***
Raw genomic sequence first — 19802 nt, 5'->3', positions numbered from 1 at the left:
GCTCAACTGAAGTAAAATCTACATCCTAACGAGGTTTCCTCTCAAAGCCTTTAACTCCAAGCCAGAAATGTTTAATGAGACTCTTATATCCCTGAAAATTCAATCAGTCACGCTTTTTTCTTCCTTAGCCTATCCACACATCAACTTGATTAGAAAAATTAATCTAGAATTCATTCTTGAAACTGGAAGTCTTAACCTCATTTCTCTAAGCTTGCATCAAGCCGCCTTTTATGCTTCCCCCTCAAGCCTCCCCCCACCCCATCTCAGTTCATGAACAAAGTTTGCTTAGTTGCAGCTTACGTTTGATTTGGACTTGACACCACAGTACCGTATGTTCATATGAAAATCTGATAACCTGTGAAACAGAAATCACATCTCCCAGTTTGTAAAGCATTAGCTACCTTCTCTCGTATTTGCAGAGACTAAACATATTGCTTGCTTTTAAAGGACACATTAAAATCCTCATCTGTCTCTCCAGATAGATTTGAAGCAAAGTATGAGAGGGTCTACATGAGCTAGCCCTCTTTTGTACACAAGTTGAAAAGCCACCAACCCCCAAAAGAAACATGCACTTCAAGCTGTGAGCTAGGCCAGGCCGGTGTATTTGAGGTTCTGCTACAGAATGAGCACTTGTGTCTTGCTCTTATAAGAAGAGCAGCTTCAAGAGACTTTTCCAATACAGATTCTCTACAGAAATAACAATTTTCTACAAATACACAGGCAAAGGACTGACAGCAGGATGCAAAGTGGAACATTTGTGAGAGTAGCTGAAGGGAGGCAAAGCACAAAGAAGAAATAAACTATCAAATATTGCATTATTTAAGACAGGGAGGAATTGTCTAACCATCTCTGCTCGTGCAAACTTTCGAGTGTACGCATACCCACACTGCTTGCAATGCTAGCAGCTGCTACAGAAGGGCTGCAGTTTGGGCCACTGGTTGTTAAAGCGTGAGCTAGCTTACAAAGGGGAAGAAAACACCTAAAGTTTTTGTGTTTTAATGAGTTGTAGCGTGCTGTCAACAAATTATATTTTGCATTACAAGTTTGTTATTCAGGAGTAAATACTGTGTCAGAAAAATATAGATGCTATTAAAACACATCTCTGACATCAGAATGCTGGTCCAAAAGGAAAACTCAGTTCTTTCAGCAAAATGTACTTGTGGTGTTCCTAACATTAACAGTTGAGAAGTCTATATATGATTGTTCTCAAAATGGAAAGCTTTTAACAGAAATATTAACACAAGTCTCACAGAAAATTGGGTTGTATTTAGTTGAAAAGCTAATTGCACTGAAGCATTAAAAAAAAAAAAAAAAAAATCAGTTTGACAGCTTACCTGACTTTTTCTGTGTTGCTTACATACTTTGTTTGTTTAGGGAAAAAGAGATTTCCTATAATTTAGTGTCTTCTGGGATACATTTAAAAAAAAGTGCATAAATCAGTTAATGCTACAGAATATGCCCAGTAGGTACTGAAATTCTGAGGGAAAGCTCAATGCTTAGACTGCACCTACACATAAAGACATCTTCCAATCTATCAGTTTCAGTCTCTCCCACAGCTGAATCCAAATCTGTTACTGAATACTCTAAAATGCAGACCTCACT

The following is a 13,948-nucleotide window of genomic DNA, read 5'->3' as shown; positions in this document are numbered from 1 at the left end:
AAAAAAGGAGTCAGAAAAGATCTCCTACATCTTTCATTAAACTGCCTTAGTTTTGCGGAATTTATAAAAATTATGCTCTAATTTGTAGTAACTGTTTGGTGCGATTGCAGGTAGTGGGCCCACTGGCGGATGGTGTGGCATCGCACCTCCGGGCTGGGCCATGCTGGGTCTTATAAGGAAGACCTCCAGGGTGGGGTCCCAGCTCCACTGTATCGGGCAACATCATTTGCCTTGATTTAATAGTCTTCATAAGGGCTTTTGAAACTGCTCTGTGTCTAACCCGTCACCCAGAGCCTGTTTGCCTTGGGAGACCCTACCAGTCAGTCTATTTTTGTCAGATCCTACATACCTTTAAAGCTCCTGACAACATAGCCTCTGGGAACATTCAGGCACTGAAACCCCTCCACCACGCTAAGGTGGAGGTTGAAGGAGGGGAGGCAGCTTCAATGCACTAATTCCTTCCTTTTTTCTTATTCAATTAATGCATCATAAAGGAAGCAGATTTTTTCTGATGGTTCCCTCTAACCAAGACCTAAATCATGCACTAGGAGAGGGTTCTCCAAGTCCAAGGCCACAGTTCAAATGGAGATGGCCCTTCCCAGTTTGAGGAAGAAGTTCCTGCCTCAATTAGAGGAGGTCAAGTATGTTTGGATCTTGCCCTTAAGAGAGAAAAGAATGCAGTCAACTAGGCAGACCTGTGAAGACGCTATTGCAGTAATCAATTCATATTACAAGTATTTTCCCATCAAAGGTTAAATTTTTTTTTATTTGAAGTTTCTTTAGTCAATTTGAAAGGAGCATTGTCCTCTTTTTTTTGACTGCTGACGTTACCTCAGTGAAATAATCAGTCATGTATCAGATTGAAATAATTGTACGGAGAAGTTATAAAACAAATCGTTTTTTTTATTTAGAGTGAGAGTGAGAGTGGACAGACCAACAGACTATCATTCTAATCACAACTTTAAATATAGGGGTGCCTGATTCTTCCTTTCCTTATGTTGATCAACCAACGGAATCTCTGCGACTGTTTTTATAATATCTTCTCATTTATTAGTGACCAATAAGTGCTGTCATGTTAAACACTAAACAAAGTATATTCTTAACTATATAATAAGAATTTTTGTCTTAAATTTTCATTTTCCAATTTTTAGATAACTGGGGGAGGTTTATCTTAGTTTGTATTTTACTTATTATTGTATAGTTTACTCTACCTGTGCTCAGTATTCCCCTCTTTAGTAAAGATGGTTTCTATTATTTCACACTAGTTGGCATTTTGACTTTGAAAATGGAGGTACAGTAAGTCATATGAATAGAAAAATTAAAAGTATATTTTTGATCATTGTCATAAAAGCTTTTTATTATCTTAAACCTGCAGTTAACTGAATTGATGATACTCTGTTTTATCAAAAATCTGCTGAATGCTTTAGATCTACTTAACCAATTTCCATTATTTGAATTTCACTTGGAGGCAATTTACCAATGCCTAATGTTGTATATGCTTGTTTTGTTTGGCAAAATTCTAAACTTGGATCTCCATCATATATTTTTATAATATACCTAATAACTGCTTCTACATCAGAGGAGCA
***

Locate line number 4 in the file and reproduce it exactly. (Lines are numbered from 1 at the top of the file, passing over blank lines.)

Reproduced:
AAAAAAGGAGTCAGAAAAGATCTCCTACATCTTTCATTAAACTGCCTTAGTTTTGCGGAATTTATAAAAATTATGCTCTAATTTGTAGTAACTGTTTGGTGCGATTGCAGGTAGTGGGCCCACTGGCGGATGGTGTGGCATCGCACCTCCGGGCTGGGCCATGCTGGGTCTTATAAGGAAGACCTCCAGGGTGGGGTCCCAGCTCCACTGTATCGGGCAACATCATTTGCCTTGATTTAATAGTCTTCATAAGGGCTTTTGAAACTGCTCTGTGTCTAACCCGTCACCCAGAGCCTGTTTGCCTTGGGAGACCCTACCAGTCAGTCTATTTTTGTCAGATCCTACATACCTTTAAAGCTCCTGACAACATAGCCTCTGGGAACATTCAGGCACTGAAACCCCTCCACCACGCTAAGGTGGAGGTTGAAGGAGGGGAGGCAGCTTCAATGCACTAATTCCTTCCTTTTTTCTTATTCAATTAATGCATCATAAAGGAAGCAGATTTTTTCTGATGGTTCCCTCTAACCAAGACCTAAATCATGCACTAGGAGAGGGTTCTCCAAGTCCAAGGCCACAGTTCAAATGGAGATGGCCCTTCCCAGTTTGAGGAAGAAGTTCCTGCCTCAATTAGAGGAGGTCAAGTATGTTTGGATCTTGCCCTTAAGAGAGAAAAGAATGCAGTCAACTAGGCAGACCTGTGAAGACGCTATTGCAGTAATCAATTCATATTACAAGTATTTTCCCATCAAAGGTTAAATTTTTTTTTATTTGAAGTTTCTTTAGTCAATTTGAAAGGAGCATTGTCCTCTTTTTTTTGACTGCTGACGTTACCTCAGTGAAATAATCAGTCATGTATCAGATTGAAATAATTGTACGGAGAAGTTATAAAACAAATCGTTTTTTTTATTTAGAGTGAGAGTGAGAGTGGACAGACCAACAGACTATCATTCTAATCACAACTTTAAATATAGGGGTGCCTGATTCTTCCTTTCCTTATGTTGATCAACCAACGGAATCTCTGCGACTGTTTTTATAATATCTTCTCATTTATTAGTGACCAATAAGTGCTGTCATGTTAAACACTAAACAAAGTATATTCTTAACTATATAATAAGAATTTTTGTCTTAAATTTTCATTTTCCAATTTTTAGATAACTGGGGGAGGTTTATCTTAGTTTGTATTTTACTTATTATTGTATAGTTTACTCTACCTGTGCTCAGTATTCCCCTCTTTAGTAAAGATGGTTTCTATTATTTCACACTAGTTGGCATTTTGACTTTGAAAATGGAGGTACAGTAAGTCATATGAATAGAAAAATTAAAAGTATATTTTTGATCATTGTCATAAAAGCTTTTTATTATCTTAAACCTGCAGTTAACTGAATTGATGATACTCTGTTTTATCAAAAATCTGCTGAATGCTTTAGATCTACTTAACCAATTTCCATTATTTGAATTTCACTTGGAGGCAATTTACCAATGCCTAATGTTGTATATGCTTGTTTTGTTTGGCAAAATTCTAAACTTGGATCTCCATCATATATTTTTATAATATACCTAATAACTGCTTCTACATCAGAGGAGCA